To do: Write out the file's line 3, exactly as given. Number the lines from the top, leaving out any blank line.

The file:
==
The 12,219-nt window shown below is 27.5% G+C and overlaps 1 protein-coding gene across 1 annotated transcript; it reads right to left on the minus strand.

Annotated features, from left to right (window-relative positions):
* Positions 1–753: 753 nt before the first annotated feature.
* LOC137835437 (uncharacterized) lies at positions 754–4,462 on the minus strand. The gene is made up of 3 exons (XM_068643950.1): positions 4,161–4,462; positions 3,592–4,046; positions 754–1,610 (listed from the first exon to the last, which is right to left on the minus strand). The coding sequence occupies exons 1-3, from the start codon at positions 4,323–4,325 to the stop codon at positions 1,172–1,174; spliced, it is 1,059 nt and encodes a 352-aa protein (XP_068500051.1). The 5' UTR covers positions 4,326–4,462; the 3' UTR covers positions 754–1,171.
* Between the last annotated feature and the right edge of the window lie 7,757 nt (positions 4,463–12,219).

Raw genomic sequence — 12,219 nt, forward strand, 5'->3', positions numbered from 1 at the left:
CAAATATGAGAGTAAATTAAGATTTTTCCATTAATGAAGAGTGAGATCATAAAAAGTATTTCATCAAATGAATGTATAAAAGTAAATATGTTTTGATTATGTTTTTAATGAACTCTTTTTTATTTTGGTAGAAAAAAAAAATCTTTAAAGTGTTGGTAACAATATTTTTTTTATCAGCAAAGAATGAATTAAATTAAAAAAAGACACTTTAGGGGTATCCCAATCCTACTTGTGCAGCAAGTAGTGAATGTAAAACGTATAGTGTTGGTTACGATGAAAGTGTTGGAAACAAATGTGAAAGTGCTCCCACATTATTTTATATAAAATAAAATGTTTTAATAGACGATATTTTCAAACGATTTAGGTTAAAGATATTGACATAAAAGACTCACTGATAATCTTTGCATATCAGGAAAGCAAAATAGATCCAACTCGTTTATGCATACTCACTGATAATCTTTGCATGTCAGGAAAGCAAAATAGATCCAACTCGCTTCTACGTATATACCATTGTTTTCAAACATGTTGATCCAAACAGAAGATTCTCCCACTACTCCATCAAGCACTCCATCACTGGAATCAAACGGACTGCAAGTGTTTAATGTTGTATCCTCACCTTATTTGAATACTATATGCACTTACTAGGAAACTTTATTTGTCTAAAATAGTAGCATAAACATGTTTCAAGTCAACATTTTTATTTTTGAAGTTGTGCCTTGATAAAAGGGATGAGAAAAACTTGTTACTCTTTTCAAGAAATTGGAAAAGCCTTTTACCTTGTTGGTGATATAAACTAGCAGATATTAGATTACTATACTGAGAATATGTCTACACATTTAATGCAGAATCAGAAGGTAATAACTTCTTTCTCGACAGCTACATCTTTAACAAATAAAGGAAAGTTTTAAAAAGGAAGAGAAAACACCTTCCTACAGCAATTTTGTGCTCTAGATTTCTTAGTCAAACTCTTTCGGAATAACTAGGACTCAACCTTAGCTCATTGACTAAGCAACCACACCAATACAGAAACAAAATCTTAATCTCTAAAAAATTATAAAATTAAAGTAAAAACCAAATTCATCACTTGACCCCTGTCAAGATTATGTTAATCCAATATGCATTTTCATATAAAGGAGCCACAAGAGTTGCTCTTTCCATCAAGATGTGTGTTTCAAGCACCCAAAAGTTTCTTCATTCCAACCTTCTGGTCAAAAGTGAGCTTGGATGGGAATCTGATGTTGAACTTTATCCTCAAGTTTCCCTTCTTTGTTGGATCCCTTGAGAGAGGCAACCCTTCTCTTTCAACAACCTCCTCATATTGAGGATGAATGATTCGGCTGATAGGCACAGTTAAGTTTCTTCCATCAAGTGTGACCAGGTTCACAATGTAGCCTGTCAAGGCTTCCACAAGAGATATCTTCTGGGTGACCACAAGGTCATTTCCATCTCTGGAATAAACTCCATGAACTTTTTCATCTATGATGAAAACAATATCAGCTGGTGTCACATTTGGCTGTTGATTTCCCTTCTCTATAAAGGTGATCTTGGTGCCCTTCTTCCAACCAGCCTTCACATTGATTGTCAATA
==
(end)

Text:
* Positions 1–753: 753 nt before the first annotated feature.